Segregated Fees Supplying More Than You Think

Segregated Fees Supplying More Than You Think

Clubs and organizations submitted proposals for the upcoming fiscal year to the Segregated University Fee Allocation Committee before Dec. 8.

“The State of Wisconsin is the only institution that allows students to assess other students’ segregated fees,” said Charlie Greiber, the Student Government Association Budget Director.

Proposals come from university departments as well as clubs and organizations. Clubs range from a few students to a hundred. The professional departments submitted proposals early in the semester and are granted 20 minutes with the committee to explain where they got their numbers and answer questions.

“We ask students requesting budget quite a few questions about their reasoning,” Greiber said. “When departments request a certain amount of money, we do ask them questions, but trust in their professional opinion.”

Each organization is required to fill out a standard template explaining what its budget plan is and why each fee is necessary. The proposal must be approved first by the committee, then the chancellor and the state.

Treasurer Jacob Burdick created the Yoga and Meditation Club’s first ever budget proposal this year.

“All of our officers are excited about yoga and meditation practices and believe in its benefit for our students,” Burdick said. “We will focus on how the club can help students and even the community.”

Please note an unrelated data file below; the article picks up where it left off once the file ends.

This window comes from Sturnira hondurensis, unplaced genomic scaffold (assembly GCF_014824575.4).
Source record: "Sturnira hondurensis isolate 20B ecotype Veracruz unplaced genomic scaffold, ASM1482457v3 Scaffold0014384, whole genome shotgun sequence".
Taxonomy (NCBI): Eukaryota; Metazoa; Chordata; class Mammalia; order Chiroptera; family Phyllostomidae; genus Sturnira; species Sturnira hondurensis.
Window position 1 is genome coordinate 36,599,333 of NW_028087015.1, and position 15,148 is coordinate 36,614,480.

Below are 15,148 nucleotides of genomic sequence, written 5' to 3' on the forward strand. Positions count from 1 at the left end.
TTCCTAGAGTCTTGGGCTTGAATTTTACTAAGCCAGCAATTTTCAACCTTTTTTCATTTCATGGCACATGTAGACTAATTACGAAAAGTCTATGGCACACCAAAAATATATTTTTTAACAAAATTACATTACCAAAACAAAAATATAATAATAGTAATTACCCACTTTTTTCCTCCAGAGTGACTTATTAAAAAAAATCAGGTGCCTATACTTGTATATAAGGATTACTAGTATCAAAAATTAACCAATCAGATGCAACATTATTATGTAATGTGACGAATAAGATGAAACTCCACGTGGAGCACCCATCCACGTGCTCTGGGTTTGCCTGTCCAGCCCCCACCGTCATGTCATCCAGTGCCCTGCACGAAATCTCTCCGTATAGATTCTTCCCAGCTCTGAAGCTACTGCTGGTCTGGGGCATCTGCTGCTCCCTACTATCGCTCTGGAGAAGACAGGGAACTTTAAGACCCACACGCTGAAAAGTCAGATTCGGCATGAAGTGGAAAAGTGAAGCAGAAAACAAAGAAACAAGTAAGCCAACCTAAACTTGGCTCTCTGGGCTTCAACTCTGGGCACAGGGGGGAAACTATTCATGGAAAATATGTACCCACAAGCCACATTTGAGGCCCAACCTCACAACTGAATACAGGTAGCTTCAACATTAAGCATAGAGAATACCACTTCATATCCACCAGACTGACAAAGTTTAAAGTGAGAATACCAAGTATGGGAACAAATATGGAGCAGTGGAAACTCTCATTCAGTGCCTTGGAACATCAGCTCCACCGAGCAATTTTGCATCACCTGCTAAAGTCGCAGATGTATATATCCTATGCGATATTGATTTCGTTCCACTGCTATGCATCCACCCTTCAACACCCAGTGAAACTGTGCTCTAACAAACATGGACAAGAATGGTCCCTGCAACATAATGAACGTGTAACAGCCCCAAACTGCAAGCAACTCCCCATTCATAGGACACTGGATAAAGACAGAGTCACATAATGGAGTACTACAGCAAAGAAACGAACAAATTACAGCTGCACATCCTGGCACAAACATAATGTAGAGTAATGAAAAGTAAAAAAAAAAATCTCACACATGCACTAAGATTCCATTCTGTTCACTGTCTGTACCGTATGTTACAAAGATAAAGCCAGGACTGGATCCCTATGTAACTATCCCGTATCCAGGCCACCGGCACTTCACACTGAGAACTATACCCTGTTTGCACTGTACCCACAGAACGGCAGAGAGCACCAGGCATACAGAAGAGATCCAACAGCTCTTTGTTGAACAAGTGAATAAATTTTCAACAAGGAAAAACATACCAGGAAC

Burdick explained the stress of creating a proposal is eased by teamwork he and his co-officers possessed during the brainstorming process.

“We plan on meeting as a group before we give our presentation to plan out how we will present our proposal,” Burdick said. “Our co-advisor Dr. Clancy has been very helpful with advice on setting up our budget and has given us great suggestions for events we can host.”

Greiber said when students look at their bill and see the segregated fees section they think it is money the university is taking from them.

“All of the fun activities offered on campus are supplied through segregated fees,” Greiber said. “Segregated fees go toward everything from hypnotist shows to the free bus fare available to students when they show their school ID.”

Each organization will be informed of their budget for the next fiscal year between the last weekend of January and the first weekend of February.


Sophie Stickelmaier

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